The 23 men of the fishing boat Daigo Fukuryū Maru (“Lucky Dragon No.5”) were working the grounds near the Marshall Islands that day, in the equatorial Pacific. For a full eight minutes, these twenty-three men watched the characteristic mushroom cloud rise above them.  An hour and a half later came the fallout, the fine white dust, calcinated coral of the Bikini atoll, falling from the sky, like snow.

None among the twenty-three recognized the material as hazardous, and made no effort to avoid exposure.  Some men even tasted the stuff.

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Over the next three days, several fishermen developed acute radiation sickness.   By the time they returned to Yaizu two weeks later, all 23 were suffering from nausea, headaches, bleeding from the gums and other symptoms.  One was destined to die six months later from a liver disorder, brought on by radiation sickness.  They had entered the ranks of that most exclusive of clubs that no one, Ever, wanted to join. They were “hibakusha”.  The “explosion-affected people”.

The atomic explosions at Hiroshima and Nagasaki were a short nine years in the past in 1954 when a ferocious, anti-nuclear sentiment began to build in Japan. In this context there arose a metaphor for the titanic destruction wrought by the atomic bombs. A Great Beast, literally rising from the sea, the product of the Japanese entertainment industry. A monster, “Godzilla”, Ishirō Honda’s first film released by Toho Studios on this day, in 1954.

The name is a portmanteau, two words combined to form a third, of the Japanese word “gorira”, (gorilla), and “kujira”, meaning whale.  Godzilla was the Gorilla Whale with the head of a Tyrannosaur, Stegasaur-like plates on his back and skin modeled after the hideous keloid scarring, of the hibakusha.

The original Godzilla (“ɡodʑiɽa”) was awakened by atomic testing and impervious to any but a nuclear weapon. Emerging from the depths with his atomic breath, havoc and destruction was always accompanied by the distinctive roar, a sound effect made by rubbing a resin glove down the strings of a bass violin and then changing the speed, at playback.

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The actor who played Godzilla in the original films, Haruo Nakajima, was a black belt in Judo. His expertise was used to choreograph the monster’s movements, defining the standard for most of the Godzilla films, to follow.

Originally an “it”, Godzilla was usually depicted as a “he”, although that became a little complicated with the 1998 American remake when “Zilla” started laying eggs.

He was a Kaiju, a Japanese word meaning “strange creature”, more specifically a “daikaiju”, meaning a really, really big one. Godzilla is the best known but certainly not the only such creature of the Japanese entertainment industry. You may remember other kaiju including Gamera, Mothra, King Ghidorah, Mechagodzilla and Rodan.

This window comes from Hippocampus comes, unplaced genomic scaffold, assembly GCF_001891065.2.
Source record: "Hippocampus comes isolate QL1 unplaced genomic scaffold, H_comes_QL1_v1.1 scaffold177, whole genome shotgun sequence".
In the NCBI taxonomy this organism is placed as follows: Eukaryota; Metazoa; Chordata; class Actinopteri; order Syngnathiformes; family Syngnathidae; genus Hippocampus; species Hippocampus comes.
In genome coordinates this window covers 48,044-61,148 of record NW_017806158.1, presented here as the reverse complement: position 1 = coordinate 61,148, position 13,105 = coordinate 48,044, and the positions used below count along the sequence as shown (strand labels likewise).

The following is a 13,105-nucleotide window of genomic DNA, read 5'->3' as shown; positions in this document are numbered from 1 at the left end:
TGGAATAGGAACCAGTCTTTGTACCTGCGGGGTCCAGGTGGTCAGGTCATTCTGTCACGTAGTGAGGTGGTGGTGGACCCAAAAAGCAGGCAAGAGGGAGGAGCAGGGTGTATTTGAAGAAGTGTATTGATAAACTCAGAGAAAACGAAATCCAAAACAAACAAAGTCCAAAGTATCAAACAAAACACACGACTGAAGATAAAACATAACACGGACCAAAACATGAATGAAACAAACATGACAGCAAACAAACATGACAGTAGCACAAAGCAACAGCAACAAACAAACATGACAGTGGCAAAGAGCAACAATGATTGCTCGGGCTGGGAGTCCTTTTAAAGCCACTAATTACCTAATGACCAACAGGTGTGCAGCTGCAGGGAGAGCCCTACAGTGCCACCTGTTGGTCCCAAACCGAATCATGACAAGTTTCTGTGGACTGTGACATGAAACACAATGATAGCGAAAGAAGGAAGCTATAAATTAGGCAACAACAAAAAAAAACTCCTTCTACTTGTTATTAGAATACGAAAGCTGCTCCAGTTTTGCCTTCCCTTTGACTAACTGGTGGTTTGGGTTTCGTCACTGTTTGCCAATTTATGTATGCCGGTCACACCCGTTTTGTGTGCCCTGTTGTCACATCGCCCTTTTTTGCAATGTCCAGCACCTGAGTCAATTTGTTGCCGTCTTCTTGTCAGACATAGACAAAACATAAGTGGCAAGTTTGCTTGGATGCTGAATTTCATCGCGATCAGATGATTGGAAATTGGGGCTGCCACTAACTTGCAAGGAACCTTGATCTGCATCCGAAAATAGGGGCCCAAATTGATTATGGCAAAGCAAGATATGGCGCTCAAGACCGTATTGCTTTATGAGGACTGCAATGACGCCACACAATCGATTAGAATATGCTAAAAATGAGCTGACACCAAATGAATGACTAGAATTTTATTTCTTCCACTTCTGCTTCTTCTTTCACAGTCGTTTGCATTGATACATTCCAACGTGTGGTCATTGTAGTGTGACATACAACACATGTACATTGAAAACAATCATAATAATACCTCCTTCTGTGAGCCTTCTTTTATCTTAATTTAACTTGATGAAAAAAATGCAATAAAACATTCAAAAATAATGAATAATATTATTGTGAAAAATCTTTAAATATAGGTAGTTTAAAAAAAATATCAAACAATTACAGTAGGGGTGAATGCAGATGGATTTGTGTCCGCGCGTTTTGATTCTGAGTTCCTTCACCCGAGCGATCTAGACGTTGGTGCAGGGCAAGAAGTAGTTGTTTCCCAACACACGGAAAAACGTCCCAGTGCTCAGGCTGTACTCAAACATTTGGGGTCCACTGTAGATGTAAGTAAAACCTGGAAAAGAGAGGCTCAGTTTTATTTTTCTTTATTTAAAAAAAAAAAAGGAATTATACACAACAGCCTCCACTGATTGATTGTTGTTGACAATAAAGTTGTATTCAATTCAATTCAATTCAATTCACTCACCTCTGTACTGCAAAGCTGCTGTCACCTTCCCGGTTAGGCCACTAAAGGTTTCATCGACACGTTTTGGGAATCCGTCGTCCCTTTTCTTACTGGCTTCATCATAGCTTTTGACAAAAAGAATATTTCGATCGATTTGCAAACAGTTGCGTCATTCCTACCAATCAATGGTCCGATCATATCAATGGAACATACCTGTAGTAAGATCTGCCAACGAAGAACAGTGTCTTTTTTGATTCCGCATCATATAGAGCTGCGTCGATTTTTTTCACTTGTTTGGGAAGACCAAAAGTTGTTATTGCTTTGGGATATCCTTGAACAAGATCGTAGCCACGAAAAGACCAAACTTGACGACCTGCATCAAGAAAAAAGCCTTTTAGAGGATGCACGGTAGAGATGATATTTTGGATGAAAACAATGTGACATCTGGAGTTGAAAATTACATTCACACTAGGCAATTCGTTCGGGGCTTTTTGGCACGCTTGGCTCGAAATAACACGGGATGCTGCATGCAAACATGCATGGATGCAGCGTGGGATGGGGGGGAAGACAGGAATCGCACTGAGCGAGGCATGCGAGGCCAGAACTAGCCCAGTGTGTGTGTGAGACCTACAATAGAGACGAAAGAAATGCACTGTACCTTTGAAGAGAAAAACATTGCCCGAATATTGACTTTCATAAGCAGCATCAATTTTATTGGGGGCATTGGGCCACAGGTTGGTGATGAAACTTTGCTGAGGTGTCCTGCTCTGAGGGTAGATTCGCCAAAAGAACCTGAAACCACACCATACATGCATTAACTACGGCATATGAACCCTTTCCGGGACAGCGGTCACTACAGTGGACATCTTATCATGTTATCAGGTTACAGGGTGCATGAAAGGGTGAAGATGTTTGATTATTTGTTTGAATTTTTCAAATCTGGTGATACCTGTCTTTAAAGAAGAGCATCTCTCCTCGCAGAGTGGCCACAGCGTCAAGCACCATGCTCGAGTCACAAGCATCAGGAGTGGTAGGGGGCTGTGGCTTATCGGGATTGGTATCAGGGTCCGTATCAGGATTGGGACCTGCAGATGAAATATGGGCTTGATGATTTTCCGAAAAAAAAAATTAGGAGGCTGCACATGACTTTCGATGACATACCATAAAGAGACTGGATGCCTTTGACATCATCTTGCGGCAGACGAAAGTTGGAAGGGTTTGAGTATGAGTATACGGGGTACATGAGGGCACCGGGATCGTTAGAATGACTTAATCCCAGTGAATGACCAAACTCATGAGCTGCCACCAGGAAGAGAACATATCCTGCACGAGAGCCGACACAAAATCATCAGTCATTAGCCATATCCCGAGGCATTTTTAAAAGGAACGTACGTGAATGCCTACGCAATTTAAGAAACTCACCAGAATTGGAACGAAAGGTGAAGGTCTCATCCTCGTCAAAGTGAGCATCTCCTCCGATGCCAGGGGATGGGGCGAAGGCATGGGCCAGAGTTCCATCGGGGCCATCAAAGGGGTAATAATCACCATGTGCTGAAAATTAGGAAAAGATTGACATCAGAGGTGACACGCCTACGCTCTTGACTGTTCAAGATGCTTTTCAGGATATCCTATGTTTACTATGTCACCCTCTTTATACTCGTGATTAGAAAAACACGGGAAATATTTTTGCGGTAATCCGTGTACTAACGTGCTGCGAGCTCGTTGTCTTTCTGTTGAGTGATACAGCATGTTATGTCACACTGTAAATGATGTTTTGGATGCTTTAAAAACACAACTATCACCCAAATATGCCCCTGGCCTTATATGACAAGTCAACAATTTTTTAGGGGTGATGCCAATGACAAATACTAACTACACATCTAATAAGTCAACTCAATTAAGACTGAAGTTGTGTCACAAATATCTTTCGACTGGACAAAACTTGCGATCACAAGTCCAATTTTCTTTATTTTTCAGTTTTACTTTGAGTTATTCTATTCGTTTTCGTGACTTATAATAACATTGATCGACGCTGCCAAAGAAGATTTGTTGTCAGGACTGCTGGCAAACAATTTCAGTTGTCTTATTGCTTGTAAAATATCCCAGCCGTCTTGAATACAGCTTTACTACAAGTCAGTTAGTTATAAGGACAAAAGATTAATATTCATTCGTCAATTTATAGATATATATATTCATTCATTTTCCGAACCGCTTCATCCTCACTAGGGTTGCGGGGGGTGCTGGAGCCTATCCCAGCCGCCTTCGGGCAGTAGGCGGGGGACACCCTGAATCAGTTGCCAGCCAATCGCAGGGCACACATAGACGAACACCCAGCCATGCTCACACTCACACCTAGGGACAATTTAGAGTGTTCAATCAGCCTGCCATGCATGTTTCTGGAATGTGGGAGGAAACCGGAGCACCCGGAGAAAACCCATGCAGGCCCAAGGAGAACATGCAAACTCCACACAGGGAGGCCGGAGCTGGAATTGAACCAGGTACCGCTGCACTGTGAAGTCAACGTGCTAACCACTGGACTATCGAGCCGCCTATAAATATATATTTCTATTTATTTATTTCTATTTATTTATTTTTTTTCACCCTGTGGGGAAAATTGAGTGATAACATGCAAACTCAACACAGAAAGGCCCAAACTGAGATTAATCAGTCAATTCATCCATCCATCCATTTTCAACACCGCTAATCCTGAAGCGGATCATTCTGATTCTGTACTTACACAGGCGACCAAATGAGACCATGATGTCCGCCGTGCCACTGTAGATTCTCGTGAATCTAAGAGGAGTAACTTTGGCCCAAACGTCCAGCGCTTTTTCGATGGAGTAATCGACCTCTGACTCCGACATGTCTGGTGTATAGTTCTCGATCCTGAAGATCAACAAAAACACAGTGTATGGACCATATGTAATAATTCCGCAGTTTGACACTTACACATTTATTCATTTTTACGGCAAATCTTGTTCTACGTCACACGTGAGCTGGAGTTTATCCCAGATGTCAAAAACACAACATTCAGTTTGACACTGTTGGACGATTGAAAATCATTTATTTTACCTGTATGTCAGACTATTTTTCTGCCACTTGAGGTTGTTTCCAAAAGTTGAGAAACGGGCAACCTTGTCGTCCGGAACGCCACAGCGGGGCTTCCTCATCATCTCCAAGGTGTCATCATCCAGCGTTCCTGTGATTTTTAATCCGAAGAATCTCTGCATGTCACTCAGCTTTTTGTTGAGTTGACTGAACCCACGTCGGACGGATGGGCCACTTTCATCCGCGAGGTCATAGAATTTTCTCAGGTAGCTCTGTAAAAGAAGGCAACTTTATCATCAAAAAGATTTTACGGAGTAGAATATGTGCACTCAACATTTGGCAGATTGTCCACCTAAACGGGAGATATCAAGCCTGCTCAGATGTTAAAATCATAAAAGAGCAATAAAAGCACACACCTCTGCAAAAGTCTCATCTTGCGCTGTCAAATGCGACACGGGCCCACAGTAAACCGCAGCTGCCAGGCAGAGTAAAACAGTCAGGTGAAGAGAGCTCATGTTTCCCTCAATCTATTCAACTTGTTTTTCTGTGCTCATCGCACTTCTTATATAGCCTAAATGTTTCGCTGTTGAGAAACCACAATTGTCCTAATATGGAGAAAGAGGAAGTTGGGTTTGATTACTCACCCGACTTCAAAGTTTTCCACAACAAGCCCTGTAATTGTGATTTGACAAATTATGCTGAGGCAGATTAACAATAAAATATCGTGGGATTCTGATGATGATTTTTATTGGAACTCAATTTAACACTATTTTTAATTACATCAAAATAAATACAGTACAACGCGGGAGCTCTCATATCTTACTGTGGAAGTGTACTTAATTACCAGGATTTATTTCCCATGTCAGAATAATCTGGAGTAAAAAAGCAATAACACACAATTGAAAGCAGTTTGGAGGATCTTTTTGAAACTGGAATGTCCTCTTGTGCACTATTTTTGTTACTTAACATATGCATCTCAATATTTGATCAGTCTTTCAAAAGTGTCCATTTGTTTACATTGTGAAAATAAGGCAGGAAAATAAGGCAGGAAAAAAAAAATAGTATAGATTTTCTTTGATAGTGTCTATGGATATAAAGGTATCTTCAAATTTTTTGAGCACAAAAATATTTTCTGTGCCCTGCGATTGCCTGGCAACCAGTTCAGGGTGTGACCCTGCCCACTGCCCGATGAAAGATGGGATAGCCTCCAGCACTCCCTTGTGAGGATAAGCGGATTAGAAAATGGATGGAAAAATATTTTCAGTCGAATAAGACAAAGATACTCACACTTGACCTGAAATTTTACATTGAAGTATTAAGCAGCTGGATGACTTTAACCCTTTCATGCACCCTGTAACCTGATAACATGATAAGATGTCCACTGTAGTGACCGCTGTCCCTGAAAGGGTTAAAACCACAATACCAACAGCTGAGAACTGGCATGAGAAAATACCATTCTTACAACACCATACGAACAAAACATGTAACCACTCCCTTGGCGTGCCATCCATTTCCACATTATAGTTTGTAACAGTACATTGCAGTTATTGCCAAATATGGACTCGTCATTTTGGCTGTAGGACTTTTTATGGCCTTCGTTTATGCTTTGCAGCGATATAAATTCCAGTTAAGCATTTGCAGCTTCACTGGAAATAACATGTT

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Godzilla has appeared in 28 original films, with more in the works. Over the course of his existence he has been a hero, a villain, and a destructive but values-neutral force of nature.

Godzilla got his own star on the Hollywood “Walk of Fame” in 2004, timed to coincide with the release of the 29th film of the genre, “Godzilla: Final Wars.” Instead of nuclear weapons testing, this version was spawned by “environmental pollution”. It takes the superheroes of the “Earth Defense Organization” (but, of course) to freeze him back into the ice of the South Pole.

The film was a flop, grossing less than $12 million after a production budget over half again, as large.

The franchise came roaring back ten years later, when Godzilla was released in 2014, grossing $200 million domestically with $529.1 million in worldwide sales.

To this day, the man who played those original 12 films is considered the best “suit actor”, in franchise history. In 2018, asteroid 110408 Nakajima was named in his memory.

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A film franchise 66 years in the making is still going strong and will continue to do so, for the foreseeable future. Godzilla: King of the Monsters released in 2019 with a Box Office of $386.6 million and a production budget, of less than $200 million. Godzilla vs. Kong, originally scheduled for release this year, went the way of so many things in 2020 and fell victim, to the Chinese Coronavirus. The 36th film in the series is complete and currently scheduled for release in May, 2021.

Tip of the hat to http://www.mykaiju.com, for most of the images used in this story.